Stitt v Chief Executive Officer Public Safety Business Agency [2015] QCAT 257

APPEARANCES & REPRESENTATION:

 

Applicant:

J Pfister, solicitor of Genuine Legal Brisbane

Respondent:

D Taylor, legal officer 

REASONS FOR DECISION

What is this Application about?

  1. [1]
    Because the Tribunal has previously ordered that any reasons or orders of the Tribunal are not to identify relevant persons, these reasons are published in a de-identified format.[1]

What is this Application about?

  1. [2]
    JR is a mother and recently registered psychologist. She needs a ‘Blue Card’ allowing her to work with children, so she can continue with her current employment. However, on 13 December 2019 the delegate of the Director-General, Department of Justice and Attorney-General issued her with a negative notice. This means that JR cannot obtain a Blue Card to work in certain types of employment and volunteer work.[2]
  2. [3]
    JR wants the Tribunal to review the Director-General’s decision. Because JR is not convicted of any ‘serious offence’, she is entitled to be issued with a positive notice for a Blue Card unless her case is ‘exceptional’.[3]
  3. [4]
    In reviewing the Director-General’s decision that JR’s case is ‘exceptional’, the issue for me to decide is whether it would not be in the best interests of children to issue a positive notice for JR to obtain a Blue Card.[4] To determine this, I must identify and weigh protective factors with risk factors.[5]
  4. [5]
    JR is not required to show any error by the Director-General: the Tribunal’s role is to produce the correct and preferable decision by way of a fresh hearing on the merits.[6]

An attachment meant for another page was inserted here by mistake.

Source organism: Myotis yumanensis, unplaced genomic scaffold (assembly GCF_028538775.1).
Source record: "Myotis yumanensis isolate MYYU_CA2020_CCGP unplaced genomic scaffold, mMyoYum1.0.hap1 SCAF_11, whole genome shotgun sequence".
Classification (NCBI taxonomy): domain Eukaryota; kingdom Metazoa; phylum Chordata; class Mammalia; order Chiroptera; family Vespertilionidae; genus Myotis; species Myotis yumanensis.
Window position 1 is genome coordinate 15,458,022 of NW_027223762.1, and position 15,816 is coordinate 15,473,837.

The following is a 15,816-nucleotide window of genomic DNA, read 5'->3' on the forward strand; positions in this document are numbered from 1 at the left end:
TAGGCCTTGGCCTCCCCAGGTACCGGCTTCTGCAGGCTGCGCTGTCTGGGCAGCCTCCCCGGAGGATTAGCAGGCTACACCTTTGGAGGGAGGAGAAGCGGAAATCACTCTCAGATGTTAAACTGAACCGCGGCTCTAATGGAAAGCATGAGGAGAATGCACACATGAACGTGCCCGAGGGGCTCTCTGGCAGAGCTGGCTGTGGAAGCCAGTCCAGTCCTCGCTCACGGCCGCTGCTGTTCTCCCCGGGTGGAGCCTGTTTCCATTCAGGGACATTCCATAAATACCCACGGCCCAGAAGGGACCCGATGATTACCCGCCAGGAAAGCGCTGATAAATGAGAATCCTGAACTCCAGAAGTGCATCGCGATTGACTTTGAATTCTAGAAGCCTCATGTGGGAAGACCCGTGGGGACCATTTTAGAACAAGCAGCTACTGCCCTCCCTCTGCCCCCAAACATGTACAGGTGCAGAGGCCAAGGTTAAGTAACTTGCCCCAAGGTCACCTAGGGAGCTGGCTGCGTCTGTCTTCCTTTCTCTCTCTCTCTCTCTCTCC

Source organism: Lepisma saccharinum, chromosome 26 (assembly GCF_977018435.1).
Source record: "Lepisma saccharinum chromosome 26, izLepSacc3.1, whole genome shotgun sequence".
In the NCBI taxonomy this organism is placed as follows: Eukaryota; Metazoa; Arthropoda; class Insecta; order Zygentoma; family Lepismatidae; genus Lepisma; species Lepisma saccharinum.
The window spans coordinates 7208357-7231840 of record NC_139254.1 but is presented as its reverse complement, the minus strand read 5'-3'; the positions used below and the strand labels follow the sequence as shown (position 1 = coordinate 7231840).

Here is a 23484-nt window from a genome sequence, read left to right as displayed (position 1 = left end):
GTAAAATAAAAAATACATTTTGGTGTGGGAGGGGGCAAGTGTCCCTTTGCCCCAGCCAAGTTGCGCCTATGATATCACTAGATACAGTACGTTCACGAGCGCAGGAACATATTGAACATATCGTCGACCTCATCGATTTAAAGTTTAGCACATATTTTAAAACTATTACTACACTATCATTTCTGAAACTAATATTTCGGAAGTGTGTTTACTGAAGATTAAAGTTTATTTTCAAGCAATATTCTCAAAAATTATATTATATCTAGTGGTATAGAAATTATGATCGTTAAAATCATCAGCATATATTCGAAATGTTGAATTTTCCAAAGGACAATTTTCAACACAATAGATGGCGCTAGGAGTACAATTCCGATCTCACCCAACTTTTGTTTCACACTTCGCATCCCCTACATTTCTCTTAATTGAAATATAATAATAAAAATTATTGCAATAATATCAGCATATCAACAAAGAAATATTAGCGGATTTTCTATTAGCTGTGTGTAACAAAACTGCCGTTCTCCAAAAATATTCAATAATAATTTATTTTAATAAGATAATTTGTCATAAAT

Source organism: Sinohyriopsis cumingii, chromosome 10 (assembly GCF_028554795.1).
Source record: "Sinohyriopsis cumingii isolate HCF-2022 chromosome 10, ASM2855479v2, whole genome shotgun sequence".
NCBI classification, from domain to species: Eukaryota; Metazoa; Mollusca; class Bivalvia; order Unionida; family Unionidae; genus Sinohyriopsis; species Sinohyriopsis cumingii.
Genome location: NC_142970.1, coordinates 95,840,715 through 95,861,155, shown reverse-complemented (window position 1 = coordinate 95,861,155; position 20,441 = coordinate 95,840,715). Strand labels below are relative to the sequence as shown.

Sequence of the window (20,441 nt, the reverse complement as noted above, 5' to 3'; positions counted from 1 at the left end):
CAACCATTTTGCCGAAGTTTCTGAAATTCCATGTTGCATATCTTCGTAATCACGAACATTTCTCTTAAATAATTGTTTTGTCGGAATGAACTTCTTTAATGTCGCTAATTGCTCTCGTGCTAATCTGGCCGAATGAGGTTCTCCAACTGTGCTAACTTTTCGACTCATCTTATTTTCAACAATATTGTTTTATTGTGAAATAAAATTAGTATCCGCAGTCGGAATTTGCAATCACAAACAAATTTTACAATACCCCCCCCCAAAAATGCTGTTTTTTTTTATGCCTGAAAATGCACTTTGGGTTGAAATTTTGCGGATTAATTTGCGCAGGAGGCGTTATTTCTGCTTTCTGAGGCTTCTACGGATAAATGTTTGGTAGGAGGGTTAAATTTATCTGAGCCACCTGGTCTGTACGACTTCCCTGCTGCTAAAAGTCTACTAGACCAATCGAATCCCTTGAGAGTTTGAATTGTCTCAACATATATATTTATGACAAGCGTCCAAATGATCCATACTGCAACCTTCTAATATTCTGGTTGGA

Is it not in the best interests of children to issue a positive notice to JR?

  1. [6]
    Because a Blue Card authorises a person to work with children in any environment, the welfare and best interests of a child are paramount in deciding whether to issue a Blue Card to JR.[7]
  2. [7]
    Every child is entitled to be cared for in a way that protects the child from harm and promotes the child’s wellbeing.[8]

What protective factors favour issuing a positive notice to JR?

  1. [8]
    JR has been making considerable progress in a relatively short time to better herself and her situation. In 2012, JR was convicted for stealing and was unable to collect her children from after-school care due to overdosing on prescription medication. In 2015, JR was convicted for driving under the influence and assaulting / obstructing police. In 2016 and 2017, she was involved with incidents in which three of her children were exposed to domestic violence.
  2. [9]
    Since the 2017 incident, however, JR has been working hard to develop herself. She has graduated from university with a psychology degree and obtained employment as a psychologist helping others in need. She is able to seek guidance and support from a network of colleagues. She identified triggers for her behaviour and has developed coping strategies and undergone psychological treatment and counselling, including a two-day program on domestic and family violence. She has also reported no further incidents of domestic violence since 2017.
  3. [10]
    The Tribunal notes that none of JR’s criminal history involves offences relating to children[9] or is deemed by the legislation as ‘serious’.[10]
  4. [11]
    JR obtained a report[11] from a psychologist, KQ. KQ concluded that JR does not pose a risk if she is in a position of responsibility with children. KQ relevantly reported: 
  1. (a)
    JR identified coping strategies including responding to conflict in a rational and considered manner, walking away from tension, focusing on her own responsibilities and what she can control;